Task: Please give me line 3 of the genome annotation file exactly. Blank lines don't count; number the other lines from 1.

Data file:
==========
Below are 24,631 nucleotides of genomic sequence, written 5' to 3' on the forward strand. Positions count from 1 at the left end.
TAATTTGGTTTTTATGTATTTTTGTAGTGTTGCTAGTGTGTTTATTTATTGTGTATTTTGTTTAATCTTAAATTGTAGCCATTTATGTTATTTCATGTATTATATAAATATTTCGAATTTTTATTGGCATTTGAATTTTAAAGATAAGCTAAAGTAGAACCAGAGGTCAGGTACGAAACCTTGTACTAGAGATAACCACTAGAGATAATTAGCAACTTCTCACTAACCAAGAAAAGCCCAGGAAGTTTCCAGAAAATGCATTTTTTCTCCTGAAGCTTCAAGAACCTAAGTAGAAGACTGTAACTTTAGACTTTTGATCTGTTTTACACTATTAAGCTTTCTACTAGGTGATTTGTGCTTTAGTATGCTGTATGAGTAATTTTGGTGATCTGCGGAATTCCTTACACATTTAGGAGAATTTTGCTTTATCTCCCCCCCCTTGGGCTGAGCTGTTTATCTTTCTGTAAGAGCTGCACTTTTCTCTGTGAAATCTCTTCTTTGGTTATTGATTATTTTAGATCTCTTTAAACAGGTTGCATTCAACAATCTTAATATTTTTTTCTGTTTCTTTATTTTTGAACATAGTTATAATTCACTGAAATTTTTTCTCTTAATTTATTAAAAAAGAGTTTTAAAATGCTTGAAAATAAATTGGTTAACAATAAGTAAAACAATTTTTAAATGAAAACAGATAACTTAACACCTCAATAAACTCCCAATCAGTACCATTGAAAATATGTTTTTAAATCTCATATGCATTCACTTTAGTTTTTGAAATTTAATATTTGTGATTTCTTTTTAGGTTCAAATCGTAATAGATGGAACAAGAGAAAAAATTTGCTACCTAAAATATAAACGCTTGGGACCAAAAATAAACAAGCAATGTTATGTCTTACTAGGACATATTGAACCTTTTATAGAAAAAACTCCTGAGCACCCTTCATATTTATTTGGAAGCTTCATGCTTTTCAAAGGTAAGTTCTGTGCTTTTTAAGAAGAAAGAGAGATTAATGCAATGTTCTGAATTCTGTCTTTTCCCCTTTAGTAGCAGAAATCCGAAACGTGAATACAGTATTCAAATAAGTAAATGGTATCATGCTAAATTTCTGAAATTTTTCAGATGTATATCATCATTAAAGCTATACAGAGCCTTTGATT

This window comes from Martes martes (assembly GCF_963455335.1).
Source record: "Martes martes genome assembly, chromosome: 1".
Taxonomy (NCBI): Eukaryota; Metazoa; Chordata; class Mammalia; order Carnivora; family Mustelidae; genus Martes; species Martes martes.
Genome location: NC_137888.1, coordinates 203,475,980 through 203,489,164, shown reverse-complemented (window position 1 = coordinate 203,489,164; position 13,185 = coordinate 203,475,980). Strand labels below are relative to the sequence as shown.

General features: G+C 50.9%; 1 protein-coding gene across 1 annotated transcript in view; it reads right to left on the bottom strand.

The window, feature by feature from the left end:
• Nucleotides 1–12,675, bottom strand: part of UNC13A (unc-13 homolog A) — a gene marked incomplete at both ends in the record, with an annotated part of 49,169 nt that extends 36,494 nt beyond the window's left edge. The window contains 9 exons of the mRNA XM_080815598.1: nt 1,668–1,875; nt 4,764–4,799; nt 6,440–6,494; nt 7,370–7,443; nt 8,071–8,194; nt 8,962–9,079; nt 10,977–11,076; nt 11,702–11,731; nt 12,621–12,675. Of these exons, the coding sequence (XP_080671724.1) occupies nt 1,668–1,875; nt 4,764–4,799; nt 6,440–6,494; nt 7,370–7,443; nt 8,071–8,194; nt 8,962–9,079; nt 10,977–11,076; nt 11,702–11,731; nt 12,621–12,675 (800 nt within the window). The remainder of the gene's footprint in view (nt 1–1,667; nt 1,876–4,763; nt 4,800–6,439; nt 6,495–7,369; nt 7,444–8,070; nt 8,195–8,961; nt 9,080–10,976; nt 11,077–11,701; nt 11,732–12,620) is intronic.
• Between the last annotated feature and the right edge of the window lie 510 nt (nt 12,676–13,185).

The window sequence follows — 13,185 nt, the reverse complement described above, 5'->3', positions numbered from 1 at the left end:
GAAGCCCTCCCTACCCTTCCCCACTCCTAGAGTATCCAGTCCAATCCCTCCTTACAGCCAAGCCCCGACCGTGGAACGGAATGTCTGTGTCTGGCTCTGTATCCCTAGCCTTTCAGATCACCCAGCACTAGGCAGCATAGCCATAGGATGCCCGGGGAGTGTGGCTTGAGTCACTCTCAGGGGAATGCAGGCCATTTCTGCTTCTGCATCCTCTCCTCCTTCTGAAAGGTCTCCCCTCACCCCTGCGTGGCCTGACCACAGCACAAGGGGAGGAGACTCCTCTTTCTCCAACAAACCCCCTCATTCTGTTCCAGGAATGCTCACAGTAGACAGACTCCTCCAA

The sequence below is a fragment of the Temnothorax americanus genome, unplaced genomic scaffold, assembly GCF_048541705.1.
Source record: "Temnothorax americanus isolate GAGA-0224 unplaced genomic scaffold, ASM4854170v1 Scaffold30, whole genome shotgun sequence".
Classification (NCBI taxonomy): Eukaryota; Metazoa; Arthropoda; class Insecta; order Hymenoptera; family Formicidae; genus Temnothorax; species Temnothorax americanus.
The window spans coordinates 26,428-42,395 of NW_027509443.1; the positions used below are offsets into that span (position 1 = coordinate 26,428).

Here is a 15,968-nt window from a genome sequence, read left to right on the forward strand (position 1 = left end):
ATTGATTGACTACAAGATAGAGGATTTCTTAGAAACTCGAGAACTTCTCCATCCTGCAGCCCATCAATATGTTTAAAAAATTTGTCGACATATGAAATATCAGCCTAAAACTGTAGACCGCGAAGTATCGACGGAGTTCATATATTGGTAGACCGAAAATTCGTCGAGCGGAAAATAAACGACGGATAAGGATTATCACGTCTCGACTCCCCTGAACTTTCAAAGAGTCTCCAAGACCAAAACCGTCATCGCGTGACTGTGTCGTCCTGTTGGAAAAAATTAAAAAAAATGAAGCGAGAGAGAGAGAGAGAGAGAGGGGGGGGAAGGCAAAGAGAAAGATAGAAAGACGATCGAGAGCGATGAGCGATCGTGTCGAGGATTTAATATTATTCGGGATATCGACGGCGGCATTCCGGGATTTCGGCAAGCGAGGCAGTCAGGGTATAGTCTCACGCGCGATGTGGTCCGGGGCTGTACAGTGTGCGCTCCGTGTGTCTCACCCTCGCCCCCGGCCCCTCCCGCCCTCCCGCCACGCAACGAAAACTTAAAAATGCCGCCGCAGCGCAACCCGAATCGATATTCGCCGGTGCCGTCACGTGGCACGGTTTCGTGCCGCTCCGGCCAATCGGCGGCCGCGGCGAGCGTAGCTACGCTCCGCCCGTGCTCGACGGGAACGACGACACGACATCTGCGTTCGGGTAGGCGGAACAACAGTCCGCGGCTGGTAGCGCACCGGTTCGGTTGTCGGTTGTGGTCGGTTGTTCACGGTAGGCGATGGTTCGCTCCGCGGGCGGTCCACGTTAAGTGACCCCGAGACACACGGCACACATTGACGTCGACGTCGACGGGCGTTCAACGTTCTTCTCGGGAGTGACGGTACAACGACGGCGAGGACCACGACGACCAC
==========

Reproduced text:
This window comes from Martes martes (assembly GCF_963455335.1).